Korean J Nutr.  2006 Dec;39(8):786-794.

Ready-to-eat Cereal Consumption Enhances Milk and Calcium Intake in Korean Population from 2001 Korean National Health and Nutrition Survey

  • 1Department of Food and Nutrition, Ansan College, Ansan 426-701, Korea. cechung@ansan.ac.kr


The purpose of this study was to establish an association between the consumption of ready-to-eat cereal (RTEC), milk, and calcium within the context of the most current population dietary practice in Korea. Inadequate calcium intake among Korean children and adults is one of the important public health concern. Milk is one of the best calcium sources because of its bioavailability, and RTEC is one of the foods commonly consumed with milk. The most recent Korean National Health and Nutrition Survey, 2001 dataset was used as the source of data for this research. Subjects excluding pregnant women, were categorized according to gender and age (1~5, 6~11, 12~19, 20~49, 50 + years) and then by consumption of RTEC and milk. SAS and SUDAAN were used for statistical analyses. Sample weighted means, standard errors, and population percentages were calculated, and multiple regression model with adjustment for covariates were used to determine the predictability of total daily calcium intake from inclusion of RTEC and milk compared to the meal without RTEC and milk. RTEC was consumed by 2.4% of Korean people. Average calcium intake was 17 times greater when RTEC was consumed with milk than when RTEC was consumed without milk. Respondents who consumed RTEC with milk had significantly higher mean daily calcium and other nutrient intakes than respondents who consumed neither. In the multiple regression analysis, milk consumption with or without RTEC predicted total daily calcium intake after adjusting for age, income, and alcohol consumption (p < 0.0001). The percentage of respondents below the estimated average requirement (EAR) level for calcium was lower for RTEC consumers than for RTEC non-consumers in all age-gender groups, especially significant differences were in children aged 1~5, boys and girls aged 12~19, men aged 20~49, and women older than 50 years of age. RTEC consumption was not associated with intake in excess of the tolerable upper intake level (UL) for calcium. In conclusion, RTEC consumption was positively associated with both milk and calcium intakes in all age and gender groups in Korean population.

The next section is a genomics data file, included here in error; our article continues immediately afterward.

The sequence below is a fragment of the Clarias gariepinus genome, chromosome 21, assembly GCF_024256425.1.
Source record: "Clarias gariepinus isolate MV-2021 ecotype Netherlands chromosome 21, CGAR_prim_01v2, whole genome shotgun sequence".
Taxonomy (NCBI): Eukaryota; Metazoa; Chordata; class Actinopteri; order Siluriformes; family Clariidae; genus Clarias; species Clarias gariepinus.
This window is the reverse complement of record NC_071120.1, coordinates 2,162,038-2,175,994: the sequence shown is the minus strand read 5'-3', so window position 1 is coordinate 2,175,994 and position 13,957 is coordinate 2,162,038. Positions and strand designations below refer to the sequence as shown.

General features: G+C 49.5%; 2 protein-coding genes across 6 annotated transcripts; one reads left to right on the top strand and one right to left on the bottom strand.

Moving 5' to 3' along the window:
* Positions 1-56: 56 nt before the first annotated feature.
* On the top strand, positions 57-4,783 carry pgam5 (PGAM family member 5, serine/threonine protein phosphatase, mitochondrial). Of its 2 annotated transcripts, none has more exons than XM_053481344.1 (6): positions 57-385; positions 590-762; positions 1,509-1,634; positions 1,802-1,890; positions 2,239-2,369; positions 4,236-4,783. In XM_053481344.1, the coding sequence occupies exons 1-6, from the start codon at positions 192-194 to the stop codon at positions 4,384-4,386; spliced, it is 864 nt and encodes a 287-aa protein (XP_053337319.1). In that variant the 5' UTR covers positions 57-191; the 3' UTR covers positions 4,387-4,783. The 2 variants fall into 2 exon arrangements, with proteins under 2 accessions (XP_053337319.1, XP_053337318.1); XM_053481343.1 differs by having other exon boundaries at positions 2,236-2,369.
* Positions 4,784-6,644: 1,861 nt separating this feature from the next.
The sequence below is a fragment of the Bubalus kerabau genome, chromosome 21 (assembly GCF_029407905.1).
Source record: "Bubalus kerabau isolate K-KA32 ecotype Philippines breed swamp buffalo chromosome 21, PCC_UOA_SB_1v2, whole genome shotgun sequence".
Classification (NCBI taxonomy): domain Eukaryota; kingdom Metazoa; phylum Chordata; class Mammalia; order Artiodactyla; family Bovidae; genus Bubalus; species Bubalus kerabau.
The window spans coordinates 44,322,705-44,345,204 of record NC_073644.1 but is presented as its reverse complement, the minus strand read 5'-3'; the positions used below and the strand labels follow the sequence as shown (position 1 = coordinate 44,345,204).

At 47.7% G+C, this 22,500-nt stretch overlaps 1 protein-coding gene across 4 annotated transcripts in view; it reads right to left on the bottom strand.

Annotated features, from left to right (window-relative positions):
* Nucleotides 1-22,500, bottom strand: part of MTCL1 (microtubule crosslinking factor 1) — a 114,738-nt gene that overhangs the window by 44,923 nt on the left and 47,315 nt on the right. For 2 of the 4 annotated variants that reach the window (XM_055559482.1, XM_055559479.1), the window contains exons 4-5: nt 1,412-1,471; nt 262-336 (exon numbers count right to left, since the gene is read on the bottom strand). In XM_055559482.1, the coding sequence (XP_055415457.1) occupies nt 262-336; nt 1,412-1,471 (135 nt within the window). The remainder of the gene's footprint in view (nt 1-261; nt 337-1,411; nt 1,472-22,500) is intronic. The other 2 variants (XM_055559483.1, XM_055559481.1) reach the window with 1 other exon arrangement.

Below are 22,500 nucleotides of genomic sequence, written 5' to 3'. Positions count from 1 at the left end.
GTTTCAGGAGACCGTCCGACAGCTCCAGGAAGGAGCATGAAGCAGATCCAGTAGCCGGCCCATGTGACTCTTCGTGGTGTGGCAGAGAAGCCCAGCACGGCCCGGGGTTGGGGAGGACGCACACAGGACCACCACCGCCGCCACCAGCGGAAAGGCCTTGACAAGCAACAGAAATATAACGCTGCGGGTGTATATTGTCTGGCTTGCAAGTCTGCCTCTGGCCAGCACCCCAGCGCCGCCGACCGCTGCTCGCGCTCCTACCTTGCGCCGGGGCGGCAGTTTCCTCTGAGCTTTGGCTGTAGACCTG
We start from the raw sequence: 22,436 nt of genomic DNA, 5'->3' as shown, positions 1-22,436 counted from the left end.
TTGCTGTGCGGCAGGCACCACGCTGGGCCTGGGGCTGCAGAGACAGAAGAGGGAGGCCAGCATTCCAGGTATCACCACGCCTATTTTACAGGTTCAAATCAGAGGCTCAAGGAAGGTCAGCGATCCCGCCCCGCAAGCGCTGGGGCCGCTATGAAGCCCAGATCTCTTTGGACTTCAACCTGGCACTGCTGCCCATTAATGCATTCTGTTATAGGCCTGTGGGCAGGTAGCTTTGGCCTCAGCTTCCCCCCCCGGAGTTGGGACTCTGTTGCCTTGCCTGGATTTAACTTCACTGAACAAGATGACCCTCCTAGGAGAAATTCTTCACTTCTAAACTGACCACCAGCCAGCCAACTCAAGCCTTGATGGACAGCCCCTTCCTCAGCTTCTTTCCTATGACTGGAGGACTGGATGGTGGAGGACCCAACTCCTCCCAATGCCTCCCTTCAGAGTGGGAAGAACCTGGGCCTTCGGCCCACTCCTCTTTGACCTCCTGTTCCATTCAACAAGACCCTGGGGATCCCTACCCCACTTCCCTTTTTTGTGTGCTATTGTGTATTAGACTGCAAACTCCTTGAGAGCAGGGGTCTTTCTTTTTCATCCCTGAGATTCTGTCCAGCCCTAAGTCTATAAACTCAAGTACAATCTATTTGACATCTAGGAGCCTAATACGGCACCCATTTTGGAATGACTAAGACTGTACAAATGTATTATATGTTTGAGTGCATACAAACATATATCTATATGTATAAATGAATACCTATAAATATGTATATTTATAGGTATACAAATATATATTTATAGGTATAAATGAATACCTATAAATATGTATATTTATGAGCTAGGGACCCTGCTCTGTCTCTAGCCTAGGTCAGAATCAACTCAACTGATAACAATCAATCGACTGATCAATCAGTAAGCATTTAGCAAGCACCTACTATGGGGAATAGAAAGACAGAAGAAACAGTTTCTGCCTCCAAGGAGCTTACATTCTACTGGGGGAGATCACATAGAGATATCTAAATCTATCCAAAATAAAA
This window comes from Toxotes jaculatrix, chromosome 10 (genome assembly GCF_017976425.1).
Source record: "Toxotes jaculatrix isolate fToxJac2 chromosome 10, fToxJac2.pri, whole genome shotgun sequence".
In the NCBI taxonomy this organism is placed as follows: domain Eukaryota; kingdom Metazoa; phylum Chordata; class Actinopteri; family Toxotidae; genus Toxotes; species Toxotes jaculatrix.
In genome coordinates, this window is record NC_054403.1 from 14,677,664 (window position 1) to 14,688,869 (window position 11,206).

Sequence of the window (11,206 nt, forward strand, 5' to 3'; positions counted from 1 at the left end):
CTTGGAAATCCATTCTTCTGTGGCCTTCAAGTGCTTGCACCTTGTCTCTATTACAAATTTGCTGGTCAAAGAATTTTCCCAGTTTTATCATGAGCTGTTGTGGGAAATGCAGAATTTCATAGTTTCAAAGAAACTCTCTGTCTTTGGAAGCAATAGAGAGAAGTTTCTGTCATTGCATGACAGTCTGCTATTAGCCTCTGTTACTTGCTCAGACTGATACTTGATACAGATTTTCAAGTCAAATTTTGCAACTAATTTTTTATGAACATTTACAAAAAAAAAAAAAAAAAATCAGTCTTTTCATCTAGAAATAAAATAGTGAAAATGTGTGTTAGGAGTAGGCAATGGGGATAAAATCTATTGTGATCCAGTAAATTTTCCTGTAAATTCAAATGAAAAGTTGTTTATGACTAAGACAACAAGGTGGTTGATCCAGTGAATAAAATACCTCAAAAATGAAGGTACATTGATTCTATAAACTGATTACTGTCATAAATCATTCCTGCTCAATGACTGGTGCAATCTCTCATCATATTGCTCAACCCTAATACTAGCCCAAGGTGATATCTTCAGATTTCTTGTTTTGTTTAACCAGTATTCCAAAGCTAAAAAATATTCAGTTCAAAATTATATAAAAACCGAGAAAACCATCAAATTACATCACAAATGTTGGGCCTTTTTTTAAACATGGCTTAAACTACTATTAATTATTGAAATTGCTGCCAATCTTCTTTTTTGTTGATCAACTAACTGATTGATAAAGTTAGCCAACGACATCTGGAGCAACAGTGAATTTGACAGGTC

ready-to-eat cereal; national health and nutrition survey; SUDAAN (survey data analysis); EAR (estimated average requirement); UL (tolerable upper intake level)

MeSH Terms

Alcohol Drinking
Biological Availability
Edible Grain*
Nutrition Surveys*
Pregnant Women
Public Health
Surveys and Questionnaires
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